On 22 January 1999, after eight months of existence, PCGAG acquired its first aircraft, a BN Islander from the Philippine National Oil Company – Energy Development Corporation (PNOC – EDC). After six months of intensive inspection and rehabilitation, it was commissioned into Coast Guard service on 26 June 1999 as PCG–251. On June 1999, the first helicopter, a MBB BO-105CB was acquired from PADC and commissioned with the tail number PCG–1636. Another aircraft, a Cessna 421B "Golden Eagle" was acquired without cost from the Bureau of Soils and Water Management sometime in the early part of 2000. However, due to budgetary constraints, the aircraft rehabilitation is not yet completed to date. In the same year, another BN Islander with the tail number PCG–684 was acquired. It was commissioned and activated on June 2002 after it underwent rehabilitation. On 30 March 2001, the helm of the CGAG was transferred to Captain Lino H Dabi PCG. In search of a bigger home for its growing inventory, on 21 November 2002, with the support of Pantaleon Alvarez, the Secretary of Transportation and Communications, the Manila International Airport Authority allowed CGAG to occupy its present location. Extensive renovation work was undertaken to make the hangar suitable as the nerve center of all Coast Guard Air Operations. On 28 March 2003, the CGAG acquired another BO-105C helicopter from PADC, two aircraft carriers were commissioned into the service as PSN-234 and PCG–145, and PCG-192 during the Group's 5th Founding Anniversary.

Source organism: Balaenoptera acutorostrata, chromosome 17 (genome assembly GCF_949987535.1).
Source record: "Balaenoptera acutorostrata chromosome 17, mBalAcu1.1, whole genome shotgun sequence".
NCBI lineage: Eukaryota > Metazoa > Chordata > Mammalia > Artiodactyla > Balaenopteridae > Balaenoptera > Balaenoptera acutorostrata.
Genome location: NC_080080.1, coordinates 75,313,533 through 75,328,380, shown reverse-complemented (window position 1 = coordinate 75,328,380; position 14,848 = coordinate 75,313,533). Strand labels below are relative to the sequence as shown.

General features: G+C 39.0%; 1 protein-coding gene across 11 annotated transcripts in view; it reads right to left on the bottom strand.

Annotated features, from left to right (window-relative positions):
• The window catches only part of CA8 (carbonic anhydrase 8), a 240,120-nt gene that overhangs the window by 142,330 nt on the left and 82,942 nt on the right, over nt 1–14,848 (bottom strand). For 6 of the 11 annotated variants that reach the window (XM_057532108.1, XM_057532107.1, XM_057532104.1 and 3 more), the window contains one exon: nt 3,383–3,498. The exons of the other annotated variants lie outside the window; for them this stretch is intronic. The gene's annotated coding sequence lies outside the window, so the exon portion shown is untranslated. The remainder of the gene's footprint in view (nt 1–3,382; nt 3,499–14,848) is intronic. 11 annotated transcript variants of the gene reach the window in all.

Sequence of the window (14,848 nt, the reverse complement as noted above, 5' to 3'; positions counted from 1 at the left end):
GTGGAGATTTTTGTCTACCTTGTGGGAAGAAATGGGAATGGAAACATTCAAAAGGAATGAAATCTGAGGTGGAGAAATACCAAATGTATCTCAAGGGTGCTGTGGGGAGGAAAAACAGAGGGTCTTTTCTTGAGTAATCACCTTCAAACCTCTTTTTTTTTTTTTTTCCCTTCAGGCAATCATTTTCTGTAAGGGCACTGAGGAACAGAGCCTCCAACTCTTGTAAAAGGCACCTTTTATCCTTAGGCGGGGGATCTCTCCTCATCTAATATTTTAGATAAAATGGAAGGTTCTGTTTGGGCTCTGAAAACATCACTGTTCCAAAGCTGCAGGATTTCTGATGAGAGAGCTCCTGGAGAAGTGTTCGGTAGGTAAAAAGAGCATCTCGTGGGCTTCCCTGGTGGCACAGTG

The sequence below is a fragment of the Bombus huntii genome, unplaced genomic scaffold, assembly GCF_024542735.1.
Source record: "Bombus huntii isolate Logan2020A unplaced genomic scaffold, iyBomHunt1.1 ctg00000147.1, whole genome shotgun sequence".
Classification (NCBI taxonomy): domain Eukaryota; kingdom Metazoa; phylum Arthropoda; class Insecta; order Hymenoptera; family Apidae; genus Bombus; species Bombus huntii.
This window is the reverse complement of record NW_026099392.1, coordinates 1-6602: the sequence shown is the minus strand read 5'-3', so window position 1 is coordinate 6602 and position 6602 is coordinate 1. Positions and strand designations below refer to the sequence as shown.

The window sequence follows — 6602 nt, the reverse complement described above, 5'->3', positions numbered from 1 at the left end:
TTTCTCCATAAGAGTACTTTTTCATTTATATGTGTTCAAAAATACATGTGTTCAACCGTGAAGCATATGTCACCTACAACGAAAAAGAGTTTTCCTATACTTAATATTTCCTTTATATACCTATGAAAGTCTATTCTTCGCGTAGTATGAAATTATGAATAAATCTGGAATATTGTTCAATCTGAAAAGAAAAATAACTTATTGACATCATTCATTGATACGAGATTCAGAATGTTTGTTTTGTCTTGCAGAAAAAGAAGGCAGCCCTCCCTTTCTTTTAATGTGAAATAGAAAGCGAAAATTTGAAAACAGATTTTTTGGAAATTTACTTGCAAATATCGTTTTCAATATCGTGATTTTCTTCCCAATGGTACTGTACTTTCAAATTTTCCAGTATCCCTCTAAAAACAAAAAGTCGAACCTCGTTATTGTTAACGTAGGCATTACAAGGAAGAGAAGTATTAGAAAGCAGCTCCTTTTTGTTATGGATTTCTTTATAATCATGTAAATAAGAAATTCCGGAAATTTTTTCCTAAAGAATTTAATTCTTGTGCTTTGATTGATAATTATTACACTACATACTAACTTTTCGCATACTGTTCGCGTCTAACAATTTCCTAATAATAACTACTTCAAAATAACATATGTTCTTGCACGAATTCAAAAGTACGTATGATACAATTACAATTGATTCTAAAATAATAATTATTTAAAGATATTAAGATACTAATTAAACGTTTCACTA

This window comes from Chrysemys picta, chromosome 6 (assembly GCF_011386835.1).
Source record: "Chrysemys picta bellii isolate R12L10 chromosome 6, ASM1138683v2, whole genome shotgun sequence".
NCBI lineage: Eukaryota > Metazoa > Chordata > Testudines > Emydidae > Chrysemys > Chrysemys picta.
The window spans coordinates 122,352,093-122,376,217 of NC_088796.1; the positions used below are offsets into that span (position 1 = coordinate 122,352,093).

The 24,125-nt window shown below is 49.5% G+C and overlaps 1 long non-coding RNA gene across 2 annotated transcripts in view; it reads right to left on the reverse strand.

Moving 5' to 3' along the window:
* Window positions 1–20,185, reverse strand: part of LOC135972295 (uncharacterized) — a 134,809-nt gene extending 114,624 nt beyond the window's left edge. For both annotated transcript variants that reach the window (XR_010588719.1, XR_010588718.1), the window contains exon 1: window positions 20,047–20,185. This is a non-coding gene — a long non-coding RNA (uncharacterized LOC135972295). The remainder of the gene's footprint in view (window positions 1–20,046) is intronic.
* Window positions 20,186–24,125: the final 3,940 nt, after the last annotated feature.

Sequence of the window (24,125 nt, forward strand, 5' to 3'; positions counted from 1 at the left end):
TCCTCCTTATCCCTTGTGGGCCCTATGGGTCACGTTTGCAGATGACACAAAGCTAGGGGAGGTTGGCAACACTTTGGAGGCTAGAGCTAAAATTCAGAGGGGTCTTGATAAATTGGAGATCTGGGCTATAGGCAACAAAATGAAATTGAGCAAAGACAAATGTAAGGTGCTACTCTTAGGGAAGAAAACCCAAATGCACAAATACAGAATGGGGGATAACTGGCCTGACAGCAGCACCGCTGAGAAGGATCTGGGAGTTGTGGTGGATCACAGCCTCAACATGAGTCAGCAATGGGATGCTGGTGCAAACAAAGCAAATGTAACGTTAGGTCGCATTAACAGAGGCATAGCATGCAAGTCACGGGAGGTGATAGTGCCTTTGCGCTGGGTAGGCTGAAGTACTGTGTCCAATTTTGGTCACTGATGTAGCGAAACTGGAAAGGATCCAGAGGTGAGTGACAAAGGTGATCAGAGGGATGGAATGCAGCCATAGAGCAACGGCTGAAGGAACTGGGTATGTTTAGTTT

With the intense need to have the capability to extract survivors from water, the said helicopter was fitted with a rescue hoist through the courtesy of the Japan International Cooperation Agency. Another significant milestone unfolded in the history of the group when PCG leadership was turned over to Vice Admiral Arthur Gosingan PCG. Through the endorsement of the CGOF Commander, Rear Admiral Damian Carlos PCG in recognizing the importance of the air unit in coast guard operations and their outstanding accomplishments granted the aviators their most aspired yearning of their careers by approving the group's position paper on the Command Pilot Rating. This enabled aviators to have an equal opportunity with officers that acquired a Command at a Sea Badge to assume positions of higher responsibilities in the Coast Guard hierarchy.